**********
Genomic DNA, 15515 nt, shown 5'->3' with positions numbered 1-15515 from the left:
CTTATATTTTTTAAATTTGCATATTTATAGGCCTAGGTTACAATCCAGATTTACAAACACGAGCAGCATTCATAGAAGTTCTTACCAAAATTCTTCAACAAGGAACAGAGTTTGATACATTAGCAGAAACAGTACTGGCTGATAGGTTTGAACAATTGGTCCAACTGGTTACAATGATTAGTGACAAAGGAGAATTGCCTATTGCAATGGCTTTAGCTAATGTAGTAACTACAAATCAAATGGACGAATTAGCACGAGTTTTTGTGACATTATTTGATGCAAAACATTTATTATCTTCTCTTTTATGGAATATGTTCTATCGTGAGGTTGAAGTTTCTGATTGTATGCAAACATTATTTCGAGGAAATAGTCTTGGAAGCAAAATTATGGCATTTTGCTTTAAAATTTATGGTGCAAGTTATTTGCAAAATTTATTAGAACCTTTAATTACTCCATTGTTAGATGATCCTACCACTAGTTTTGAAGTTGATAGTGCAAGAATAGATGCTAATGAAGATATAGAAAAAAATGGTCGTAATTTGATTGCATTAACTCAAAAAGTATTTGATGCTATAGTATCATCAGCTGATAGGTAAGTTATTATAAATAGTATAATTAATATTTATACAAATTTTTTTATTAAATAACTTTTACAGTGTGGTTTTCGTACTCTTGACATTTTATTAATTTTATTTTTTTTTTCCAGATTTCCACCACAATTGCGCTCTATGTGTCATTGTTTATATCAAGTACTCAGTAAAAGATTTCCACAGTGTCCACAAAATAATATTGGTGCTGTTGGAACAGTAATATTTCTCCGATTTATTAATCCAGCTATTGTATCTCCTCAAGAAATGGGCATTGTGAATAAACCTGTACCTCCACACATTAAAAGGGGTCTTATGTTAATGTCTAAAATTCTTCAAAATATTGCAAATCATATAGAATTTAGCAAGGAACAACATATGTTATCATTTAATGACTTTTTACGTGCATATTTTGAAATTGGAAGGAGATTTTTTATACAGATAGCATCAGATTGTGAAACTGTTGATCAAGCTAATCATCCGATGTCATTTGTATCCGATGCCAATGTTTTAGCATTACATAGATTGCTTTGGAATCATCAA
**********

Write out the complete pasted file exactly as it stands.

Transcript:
Genomic DNA, 15515 nt, shown 5'->3' with positions numbered 1-15515 from the left:
CTTATATTTTTTAAATTTGCATATTTATAGGCCTAGGTTACAATCCAGATTTACAAACACGAGCAGCATTCATAGAAGTTCTTACCAAAATTCTTCAACAAGGAACAGAGTTTGATACATTAGCAGAAACAGTACTGGCTGATAGGTTTGAACAATTGGTCCAACTGGTTACAATGATTAGTGACAAAGGAGAATTGCCTATTGCAATGGCTTTAGCTAATGTAGTAACTACAAATCAAATGGACGAATTAGCACGAGTTTTTGTGACATTATTTGATGCAAAACATTTATTATCTTCTCTTTTATGGAATATGTTCTATCGTGAGGTTGAAGTTTCTGATTGTATGCAAACATTATTTCGAGGAAATAGTCTTGGAAGCAAAATTATGGCATTTTGCTTTAAAATTTATGGTGCAAGTTATTTGCAAAATTTATTAGAACCTTTAATTACTCCATTGTTAGATGATCCTACCACTAGTTTTGAAGTTGATAGTGCAAGAATAGATGCTAATGAAGATATAGAAAAAAATGGTCGTAATTTGATTGCATTAACTCAAAAAGTATTTGATGCTATAGTATCATCAGCTGATAGGTAAGTTATTATAAATAGTATAATTAATATTTATACAAATTTTTTTATTAAATAACTTTTACAGTGTGGTTTTCGTACTCTTGACATTTTATTAATTTTATTTTTTTTTTCCAGATTTCCACCACAATTGCGCTCTATGTGTCATTGTTTATATCAAGTACTCAGTAAAAGATTTCCACAGTGTCCACAAAATAATATTGGTGCTGTTGGAACAGTAATATTTCTCCGATTTATTAATCCAGCTATTGTATCTCCTCAAGAAATGGGCATTGTGAATAAACCTGTACCTCCACACATTAAAAGGGGTCTTATGTTAATGTCTAAAATTCTTCAAAATATTGCAAATCATATAGAATTTAGCAAGGAACAACATATGTTATCATTTAATGACTTTTTACGTGCATATTTTGAAATTGGAAGGAGATTTTTTATACAGATAGCATCAGATTGTGAAACTGTTGATCAAGCTAATCATCCGATGTCATTTGTATCCGATGCCAATGTTTTAGCATTACATAGATTGCTTTGGAATCATCAA